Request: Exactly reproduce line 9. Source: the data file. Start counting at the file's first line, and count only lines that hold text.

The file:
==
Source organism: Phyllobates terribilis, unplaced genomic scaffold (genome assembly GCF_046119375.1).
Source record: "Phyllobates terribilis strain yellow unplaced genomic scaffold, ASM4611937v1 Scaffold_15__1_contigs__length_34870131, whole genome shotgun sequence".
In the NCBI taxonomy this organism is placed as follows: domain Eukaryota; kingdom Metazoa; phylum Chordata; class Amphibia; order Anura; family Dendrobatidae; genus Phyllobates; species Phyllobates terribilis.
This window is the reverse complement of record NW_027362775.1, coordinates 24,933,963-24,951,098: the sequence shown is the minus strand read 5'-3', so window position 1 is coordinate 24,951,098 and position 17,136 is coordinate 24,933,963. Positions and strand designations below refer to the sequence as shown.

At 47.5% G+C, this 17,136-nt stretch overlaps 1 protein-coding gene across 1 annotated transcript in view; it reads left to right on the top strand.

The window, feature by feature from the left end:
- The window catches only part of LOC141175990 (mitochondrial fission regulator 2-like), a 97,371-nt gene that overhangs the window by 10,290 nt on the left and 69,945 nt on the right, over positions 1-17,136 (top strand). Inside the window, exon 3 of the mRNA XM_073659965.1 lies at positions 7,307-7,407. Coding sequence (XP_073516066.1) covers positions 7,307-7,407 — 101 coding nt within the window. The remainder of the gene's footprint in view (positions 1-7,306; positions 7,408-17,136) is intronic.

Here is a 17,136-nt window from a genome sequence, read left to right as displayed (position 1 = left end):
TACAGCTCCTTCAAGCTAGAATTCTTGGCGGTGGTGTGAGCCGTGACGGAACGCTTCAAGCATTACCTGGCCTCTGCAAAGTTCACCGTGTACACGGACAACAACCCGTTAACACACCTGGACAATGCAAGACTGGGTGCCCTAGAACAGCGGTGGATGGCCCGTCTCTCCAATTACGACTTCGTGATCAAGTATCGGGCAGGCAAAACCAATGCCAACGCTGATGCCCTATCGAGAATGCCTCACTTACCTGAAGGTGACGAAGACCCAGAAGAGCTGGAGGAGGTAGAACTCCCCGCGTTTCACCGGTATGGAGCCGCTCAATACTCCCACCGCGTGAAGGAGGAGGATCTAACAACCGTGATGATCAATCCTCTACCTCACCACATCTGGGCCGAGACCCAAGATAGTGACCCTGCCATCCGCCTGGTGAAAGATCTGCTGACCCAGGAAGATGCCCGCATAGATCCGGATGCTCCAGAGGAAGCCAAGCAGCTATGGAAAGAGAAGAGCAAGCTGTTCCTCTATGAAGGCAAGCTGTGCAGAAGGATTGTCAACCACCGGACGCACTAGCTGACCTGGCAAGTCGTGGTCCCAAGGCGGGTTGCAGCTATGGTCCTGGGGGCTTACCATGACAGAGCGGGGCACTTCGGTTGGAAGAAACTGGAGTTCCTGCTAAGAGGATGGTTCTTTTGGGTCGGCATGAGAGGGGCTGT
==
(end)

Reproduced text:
TACAGCTCCTTCAAGCTAGAATTCTTGGCGGTGGTGTGAGCCGTGACGGAACGCTTCAAGCATTACCTGGCCTCTGCAAAGTTCACCGTGTACACGGACAACAACCCGTTAACACACCTGGACAATGCAAGACTGGGTGCCCTAGAACAGCGGTGGATGGCCCGTCTCTCCAATTACGACTTCGTGATCAAGTATCGGGCAGGCAAAACCAATGCCAACGCTGATGCCCTATCGAGAATGCCTCACTTACCTGAAGGTGACGAAGACCCAGAAGAGCTGGAGGAGGTAGAACTCCCCGCGTTTCACCGGTATGGAGCCGCTCAATACTCCCACCGCGTGAAGGAGGAGGATCTAACAACCGTGATGATCAATCCTCTACCTCACCACATCTGGGCCGAGACCCAAGATAGTGACCCTGCCATCCGCCTGGTGAAAGATCTGCTGACCCAGGAAGATGCCCGCATAGATCCGGATGCTCCAGAGGAAGCCAAGCAGCTATGGAAAGAGAAGAGCAAGCTGTTCCTCTATGAAGGCAAGCTGTGCAGAAGGATTGTCAACCACCGGACGCACTAGCTGACCTGGCAAGTCGTGGTCCCAAGGCGGGTTGCAGCTATGGTCCTGGGGGCTTACCATGACAGAGCGGGGCACTTCGGTTGGAAGAAACTGGAGTTCCTGCTAAGAGGATGGTTCTTTTGGGTCGGCATGAGAGGGGCTGT